Ember has partnered with HSBC in the U.K. so that the bank’s business customers can access Ember’s services from their online accounts.

Embedded finance is still trendy as accounting automation startup Ember partners with HSBC UK

Kudos uses AI to figure out consumer spending habits so it can then provide more personalized financial advice, like maximizing rewards and utilizing credit effectively.

Kudos lands $10M for an AI smart wallet that picks the best credit card for purchases

The EU’s warning comes after Microsoft failed to respond to a legally binding request for information that focused on its generative AI tools.

EU warns Microsoft it could be fined billions over missing GenAI risk info

The prospects for troubled banking-as-a-service startup Synapse have gone from bad to worse this week after a United States Trustee filed an emergency motion on Wednesday.  The trustee is asking…

A US Trustee wants troubled fintech Synapse to be liquidated via Chapter 7 bankruptcy, cites ‘gross mismanagement’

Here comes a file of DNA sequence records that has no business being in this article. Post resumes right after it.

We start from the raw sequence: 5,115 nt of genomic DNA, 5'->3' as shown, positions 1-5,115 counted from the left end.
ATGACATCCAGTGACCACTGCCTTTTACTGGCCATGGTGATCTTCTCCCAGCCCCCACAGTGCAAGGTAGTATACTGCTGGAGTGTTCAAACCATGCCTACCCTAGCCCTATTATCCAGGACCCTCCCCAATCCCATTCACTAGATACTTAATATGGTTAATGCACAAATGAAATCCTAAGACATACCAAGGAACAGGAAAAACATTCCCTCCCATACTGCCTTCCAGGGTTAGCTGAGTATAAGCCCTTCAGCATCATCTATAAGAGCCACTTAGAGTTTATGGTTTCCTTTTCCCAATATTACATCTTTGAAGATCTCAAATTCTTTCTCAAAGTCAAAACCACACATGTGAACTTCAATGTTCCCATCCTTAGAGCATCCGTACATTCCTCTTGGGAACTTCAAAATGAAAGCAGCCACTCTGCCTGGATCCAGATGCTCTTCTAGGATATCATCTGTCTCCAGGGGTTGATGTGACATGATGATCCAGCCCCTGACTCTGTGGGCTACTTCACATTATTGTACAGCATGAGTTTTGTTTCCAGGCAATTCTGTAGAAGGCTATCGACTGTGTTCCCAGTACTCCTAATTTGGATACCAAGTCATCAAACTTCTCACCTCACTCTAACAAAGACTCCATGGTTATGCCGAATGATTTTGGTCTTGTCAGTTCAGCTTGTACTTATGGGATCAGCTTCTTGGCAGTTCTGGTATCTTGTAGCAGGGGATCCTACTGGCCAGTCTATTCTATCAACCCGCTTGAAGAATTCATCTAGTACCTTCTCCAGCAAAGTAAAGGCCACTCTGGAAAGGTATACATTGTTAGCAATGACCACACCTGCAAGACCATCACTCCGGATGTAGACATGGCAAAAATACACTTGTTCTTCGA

U.K.-based Seraphim Space is spinning up its 13th accelerator program, with nine participating companies working on a range of tech from propulsion to in-space manufacturing and space situational awareness. The…

Seraphim’s latest space accelerator welcomes nine companies

OpenAI has reached a deal with Reddit to use the social news site’s data for training AI models. In a blog post on OpenAI’s press relations site, the company said…

OpenAI inks deal to train AI on Reddit data

X users will now be able to discover posts from new Communities that are trending directly from an Explore tab within the section.

X pushes more users to Communities

For Mark Zuckerberg’s 40th birthday, his wife got him a photoshoot. Zuckerberg gives the camera a sly smile as he sits amid a carefully crafted re-creation of his childhood bedroom.…

Mark Zuckerberg’s makeover: Midlife crisis or carefully crafted rebrand?